This story of people migrating from the Asian mainland to Taiwan where their language developed from pre-AN to PAN to AN must, however, be more complex because archaeologists (Bellwood) argue that there was significant back-and-forth movement between the southeastern coast of what is now China and the island of Taiwan.
This means that there is a strong chance that some PAN or even AN speakers could have migrated back to the mainland and interacted with some of the pre-AN speakers who were still there, and this interaction could have led to changes in some pre-AN languages on the mainland, leading them to develop into PAN or AN languages.
One scholar who makes this point is linguist Laurent Sagart who put forth a controversial claim in 2004 that another language family, Tai-Kadai, was created when some Austronesian speakers migrated back to the mainland from Taiwan, and perhaps the Philippines.
Linguistics have long felt that there is some kind of connection between AN and Tai-Kadai, but Sagart’s theory would mean that these two language families are much more closely related than people have understood.
Understandably, there are linguists (Blust) who do not agree with Sagart, and Sagart’s theory remains controversial.
Nonetheless, what is clear from linguistics and archaeology is that pre-AN speakers inhabited the southeastern coast of the Asian mainland in the distant past, and that there was contact over time between those people and members of their group who migrated to Taiwan and developed their language into PAN and AN.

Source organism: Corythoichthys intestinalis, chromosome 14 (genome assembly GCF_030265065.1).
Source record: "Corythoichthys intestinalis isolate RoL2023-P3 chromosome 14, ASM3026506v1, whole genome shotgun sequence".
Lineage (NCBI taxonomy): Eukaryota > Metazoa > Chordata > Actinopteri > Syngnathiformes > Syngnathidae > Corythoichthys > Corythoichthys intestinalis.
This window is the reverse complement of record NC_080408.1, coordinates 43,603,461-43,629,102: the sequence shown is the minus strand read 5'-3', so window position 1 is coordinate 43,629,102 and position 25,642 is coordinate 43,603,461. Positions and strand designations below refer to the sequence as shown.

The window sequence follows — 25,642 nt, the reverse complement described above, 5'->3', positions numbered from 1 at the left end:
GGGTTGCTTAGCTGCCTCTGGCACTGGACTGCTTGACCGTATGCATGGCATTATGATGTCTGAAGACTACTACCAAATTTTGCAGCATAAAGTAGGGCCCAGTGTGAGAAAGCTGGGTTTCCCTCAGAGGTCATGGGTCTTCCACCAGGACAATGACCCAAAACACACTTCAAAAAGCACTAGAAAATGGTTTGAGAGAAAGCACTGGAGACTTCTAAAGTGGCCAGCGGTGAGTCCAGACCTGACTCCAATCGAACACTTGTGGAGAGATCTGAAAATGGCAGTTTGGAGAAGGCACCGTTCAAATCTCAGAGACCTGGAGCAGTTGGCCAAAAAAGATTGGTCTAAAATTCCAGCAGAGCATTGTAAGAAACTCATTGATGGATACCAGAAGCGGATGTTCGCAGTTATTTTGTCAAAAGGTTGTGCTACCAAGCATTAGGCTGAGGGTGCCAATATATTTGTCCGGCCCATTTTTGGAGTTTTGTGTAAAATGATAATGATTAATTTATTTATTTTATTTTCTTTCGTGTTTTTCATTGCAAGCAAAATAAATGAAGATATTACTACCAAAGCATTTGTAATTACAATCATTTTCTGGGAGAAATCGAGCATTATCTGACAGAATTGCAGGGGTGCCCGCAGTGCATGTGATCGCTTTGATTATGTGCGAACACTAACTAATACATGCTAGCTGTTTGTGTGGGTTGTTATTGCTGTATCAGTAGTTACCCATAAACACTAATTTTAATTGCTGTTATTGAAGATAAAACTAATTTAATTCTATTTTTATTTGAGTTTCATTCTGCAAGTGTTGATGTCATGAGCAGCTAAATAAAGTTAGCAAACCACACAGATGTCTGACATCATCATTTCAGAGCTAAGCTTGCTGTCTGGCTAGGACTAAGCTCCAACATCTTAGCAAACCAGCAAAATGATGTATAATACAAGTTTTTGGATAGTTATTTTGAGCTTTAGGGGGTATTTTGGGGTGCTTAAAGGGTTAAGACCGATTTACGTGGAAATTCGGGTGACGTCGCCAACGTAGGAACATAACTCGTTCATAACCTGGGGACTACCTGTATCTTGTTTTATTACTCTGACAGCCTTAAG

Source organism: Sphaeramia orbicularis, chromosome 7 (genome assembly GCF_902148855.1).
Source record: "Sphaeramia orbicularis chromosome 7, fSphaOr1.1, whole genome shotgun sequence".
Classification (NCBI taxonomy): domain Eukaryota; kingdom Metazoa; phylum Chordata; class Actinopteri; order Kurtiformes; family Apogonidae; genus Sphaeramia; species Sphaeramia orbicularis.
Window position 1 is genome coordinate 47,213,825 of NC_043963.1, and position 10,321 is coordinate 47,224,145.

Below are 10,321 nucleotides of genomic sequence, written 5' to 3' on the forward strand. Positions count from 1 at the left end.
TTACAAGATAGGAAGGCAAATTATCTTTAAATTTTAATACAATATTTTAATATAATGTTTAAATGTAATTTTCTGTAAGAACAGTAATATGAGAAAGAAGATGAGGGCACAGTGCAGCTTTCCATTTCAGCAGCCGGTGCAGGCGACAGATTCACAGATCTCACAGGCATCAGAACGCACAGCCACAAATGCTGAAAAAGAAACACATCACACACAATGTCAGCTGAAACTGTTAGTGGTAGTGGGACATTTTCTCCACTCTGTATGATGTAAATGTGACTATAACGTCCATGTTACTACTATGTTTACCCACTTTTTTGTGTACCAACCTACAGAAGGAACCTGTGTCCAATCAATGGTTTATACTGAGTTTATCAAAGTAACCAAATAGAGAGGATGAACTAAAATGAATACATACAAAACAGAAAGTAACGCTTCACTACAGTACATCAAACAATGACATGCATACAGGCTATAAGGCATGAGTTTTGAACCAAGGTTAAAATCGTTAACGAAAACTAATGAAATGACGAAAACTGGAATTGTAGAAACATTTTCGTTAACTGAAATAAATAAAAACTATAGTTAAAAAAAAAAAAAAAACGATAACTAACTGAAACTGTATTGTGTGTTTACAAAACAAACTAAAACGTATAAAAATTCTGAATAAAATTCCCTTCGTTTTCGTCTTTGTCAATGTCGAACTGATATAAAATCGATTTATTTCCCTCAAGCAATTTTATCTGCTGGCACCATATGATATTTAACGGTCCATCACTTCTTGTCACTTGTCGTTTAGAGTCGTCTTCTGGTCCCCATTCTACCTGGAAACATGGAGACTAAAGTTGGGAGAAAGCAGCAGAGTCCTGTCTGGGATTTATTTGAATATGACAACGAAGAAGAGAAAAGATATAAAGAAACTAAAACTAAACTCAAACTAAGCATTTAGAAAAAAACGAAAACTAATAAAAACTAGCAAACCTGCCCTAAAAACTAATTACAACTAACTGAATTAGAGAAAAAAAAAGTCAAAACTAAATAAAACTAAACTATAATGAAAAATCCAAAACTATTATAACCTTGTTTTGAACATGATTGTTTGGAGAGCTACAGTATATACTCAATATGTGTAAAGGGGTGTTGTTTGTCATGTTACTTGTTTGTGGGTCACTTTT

Another language family that was present in the past in this region was Austro-Asiatic (AA), a group of languages that can be predominantly found on the Southeast Asian mainland.
In 1976, Jerry Norman and Tsu-lin Mei argued that AA languages had once been spoken much further to the north and that Yue peoples spoke those languages.
More recently Laurent Sagart has provided more up-to-date evidence that challenges this claim, and he argues instead that Yue peoples were more likely pre-Austronesian, or possibly even, Austronesian speakers.
That said, Sagart’s refutation of Norman and Mei’s argument does not rule out the possibility that there were some speakers of Austro-Asiatic languages in the areas of what is today southern China in the first millennium BCE.
Just as linguists recognize that there is some kind of connection between Austronesian and Tai-Kadai, there are also linguists who detect a connection between Austronesian and Austro-Asiatic. This is an idea that was first proposed in 1906 by Wilhelm Schmidt and is known as the “Austric hypothesis.”
Although for many years linguists were unconvinced by this theory, there is apparently some linguistic research that now provides more support for this theory, and that research is being combined with archaeological evidence by some scholars in order to put forth the claim that there may have been a “linguistic macro-family” that was once based around the area of the upper Yangzi River Valley, and that engaged in rice cultivation.
To quote Brindley, “The Austric hypothesis. . . contends that much of the entire southern frontier of ancient China (generally, south of the Yangzi River) was populated by a diverse range of rice-cultivating Austric peoples whose languages had at some point diverged and developed into AA and AN language groups.
“Some Austric groups migrated down the Mekong or dispersed into southwestern China. Such groups were associated with the development of AA languages, which are most prevalent today in continental Southeast Asia.
“Other Austric groups followed the course of the Yangzi eastward across China to the coast, and were associated with the development of pre-AN languages, which eventually found their way to Fujian and Taiwan (and perhaps back to the coastal Southwest).” (58)